FIG. 1 illustrates a wireless communication system 10 capable of operating in accordance with various aspects of the invention. The wireless communication system 10 generally includes a plurality of wireless devices (also called remote stations, subscriber units, mobile stations or user equipment) 12 a-12 d, a plurality of base stations (also called base station transceivers (BTSs) or Node B) 14 a-14 c, a base station controller 16 (BSC) (also called radio network controller or packet control function), a mobile switching center (MSC) or switch 18, and a public switched telephone network (PSTN) 22. For simplicity, FIG. 1 shows four wireless devices 12 a-12 d, three base stations 14 a-14 c, one BSC 16, and one MSC 18. It would be understood by those skilled in the art that there could be any number of wireless devices 12, base stations 14, BSCs 16, and MSCs 18.
In one embodiment, the wireless communication system 10 is a packet data service network. The wireless devices 12 a-12 d may be any of a number of different wireless communication devices such as a portable phone, a cellular telephone that is connected to a laptop computer running IP-based Web-browser applications, a cellular telephone with associated hands-free car kits, a personal data assistant (PDA) running IP-based Web-browser applications, a wireless communication module incorporated into a portable computer, or a fixed location communication module such as a wireless local loop or meter reading system. In the most general embodiment, wireless devices may be any type of communication unit.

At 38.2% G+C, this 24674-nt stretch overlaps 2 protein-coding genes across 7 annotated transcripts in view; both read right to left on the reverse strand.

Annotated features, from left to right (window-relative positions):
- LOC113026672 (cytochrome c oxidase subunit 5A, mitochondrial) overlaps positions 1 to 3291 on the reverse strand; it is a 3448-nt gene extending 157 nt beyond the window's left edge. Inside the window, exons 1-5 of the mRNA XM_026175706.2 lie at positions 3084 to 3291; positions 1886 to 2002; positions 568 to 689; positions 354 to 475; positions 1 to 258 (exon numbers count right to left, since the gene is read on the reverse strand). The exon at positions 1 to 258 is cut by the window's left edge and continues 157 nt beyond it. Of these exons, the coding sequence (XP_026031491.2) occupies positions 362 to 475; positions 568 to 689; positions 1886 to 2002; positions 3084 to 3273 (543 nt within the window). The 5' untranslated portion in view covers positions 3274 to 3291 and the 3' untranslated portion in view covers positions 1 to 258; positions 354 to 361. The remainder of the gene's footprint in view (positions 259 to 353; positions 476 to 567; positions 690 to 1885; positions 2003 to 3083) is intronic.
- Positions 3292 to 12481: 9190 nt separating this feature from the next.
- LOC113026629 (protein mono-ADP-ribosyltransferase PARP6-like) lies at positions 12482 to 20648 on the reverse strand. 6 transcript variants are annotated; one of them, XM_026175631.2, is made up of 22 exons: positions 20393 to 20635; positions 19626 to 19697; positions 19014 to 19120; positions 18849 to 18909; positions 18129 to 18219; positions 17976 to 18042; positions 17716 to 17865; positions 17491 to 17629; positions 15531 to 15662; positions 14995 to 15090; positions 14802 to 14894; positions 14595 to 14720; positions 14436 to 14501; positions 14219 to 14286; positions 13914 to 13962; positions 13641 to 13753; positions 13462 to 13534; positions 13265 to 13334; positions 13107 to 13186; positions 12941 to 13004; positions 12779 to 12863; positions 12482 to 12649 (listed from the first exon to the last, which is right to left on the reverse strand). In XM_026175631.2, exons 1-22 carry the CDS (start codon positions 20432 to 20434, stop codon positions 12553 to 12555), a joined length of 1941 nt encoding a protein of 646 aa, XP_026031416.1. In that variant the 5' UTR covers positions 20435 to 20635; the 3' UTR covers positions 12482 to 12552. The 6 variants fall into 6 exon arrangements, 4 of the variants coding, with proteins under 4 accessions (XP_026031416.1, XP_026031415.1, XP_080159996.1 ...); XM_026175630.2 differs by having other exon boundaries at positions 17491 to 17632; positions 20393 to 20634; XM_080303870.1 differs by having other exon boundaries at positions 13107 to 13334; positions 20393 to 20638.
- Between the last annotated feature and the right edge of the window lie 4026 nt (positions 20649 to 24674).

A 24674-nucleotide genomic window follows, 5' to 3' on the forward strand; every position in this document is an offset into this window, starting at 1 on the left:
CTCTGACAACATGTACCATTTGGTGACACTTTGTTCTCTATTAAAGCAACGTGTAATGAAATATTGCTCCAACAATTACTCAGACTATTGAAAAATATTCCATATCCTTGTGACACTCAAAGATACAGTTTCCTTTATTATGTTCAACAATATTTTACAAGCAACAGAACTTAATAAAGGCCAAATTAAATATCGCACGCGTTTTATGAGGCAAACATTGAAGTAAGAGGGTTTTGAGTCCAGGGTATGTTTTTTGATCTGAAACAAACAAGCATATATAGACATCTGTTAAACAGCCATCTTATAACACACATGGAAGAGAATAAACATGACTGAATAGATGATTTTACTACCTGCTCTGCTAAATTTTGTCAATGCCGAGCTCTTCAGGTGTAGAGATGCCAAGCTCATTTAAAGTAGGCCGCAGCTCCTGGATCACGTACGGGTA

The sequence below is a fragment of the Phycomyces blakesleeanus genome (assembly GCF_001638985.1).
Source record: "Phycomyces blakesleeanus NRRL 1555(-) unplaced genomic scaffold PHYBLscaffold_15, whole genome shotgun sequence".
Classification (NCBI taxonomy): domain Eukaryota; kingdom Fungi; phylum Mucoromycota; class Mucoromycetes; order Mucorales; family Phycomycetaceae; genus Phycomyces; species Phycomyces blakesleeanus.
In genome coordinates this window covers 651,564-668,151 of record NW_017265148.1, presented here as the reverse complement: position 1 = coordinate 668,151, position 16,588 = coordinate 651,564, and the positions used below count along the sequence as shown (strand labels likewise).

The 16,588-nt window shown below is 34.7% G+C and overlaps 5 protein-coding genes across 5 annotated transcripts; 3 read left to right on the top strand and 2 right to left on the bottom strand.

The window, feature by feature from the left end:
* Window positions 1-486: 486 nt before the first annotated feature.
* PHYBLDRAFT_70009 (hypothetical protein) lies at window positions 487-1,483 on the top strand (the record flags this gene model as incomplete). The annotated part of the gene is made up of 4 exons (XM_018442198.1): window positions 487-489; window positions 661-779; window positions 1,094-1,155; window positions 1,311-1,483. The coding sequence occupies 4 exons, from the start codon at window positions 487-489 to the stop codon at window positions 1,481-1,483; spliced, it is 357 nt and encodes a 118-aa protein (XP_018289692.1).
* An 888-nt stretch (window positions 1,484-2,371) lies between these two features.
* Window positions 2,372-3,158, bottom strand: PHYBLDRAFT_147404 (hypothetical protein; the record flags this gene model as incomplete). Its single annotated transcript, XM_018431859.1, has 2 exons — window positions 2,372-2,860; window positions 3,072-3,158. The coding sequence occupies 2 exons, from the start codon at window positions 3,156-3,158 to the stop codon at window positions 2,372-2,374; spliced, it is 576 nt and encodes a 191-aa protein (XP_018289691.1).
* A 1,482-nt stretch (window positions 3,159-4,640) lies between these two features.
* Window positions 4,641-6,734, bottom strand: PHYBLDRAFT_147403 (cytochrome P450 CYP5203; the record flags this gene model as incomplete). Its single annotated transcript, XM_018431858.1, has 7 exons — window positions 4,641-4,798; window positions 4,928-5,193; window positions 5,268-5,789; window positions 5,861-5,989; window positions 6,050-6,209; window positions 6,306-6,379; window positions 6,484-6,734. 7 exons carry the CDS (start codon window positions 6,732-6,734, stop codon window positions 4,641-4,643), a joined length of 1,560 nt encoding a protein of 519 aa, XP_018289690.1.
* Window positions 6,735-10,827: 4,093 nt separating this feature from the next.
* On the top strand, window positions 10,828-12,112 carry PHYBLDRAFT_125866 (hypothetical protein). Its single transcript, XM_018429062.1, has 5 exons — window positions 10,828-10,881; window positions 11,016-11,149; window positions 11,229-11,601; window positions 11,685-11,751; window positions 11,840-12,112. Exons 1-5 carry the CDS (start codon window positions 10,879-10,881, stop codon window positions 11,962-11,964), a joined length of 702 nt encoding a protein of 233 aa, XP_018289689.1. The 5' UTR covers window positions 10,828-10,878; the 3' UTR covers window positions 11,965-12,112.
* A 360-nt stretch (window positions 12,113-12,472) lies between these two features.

The wireless devices 12 a-12 d may be configured for communicating in accordance with one or more wireless packet data protocols described in, for example, the EIA/TIA/IS-707 standard. In a particular embodiment, the wireless devices 12 a-12 d generate IP packets destined for the IP network 24, and encapsulate the IP packets into frames using a point-to-point protocol (PPP). The wireless devices 12 a-12 d may also be configured as a multi-mode wireless device (MWD) for communicating with more than one wireless system by using different wireless communication modes. The different wireless communication modes include, for example, various combinations of CDMA1x/1xEV (CDMA1x Evolution), GSM/GPRS, UMTS, etc.
During operation of the basic services of the wireless communication system 10, the base stations 14 a- 14 c receive and demodulate sets of uplink signals from various wireless devices 12 a- 12 d engaged in telephone calls, Web browsing, or other data communications. Each uplink signal received by base station 14 a- 14 c is processed within the receiving base station. Each base station 14 a- 14 c may communicate with a plurality of wireless devices 12 a- 12 d by modulating and transmitting sets of downlink signals to the wireless devices 12 a- 12 d. For example, as shown in FIG. 1, the base station 14 a communicates with first and second wireless devices 12 a, 12 b simultaneously, and the base station 14 c communicates with third and fourth wireless devices 12 c, 12 d simultaneously.
The received packets by the base station 14 a-14 c are forwarded to the BSC 16, which provides call resource allocation and mobility management functionality including the orchestration of soft handoffs of a call for a particular wireless device from one base station to another base station. For example, a wireless device 12 c is communicating with two base stations 14 b, 14 c simultaneously. Eventually, when the wireless device 12 c moves far enough away from one of the base stations, the call will be handed off to the other base station. If the transmission is a conventional telephone call, the BSC 16 routes the received data to the MSC 18, which provides additional routing services for interface with the PSTN 22.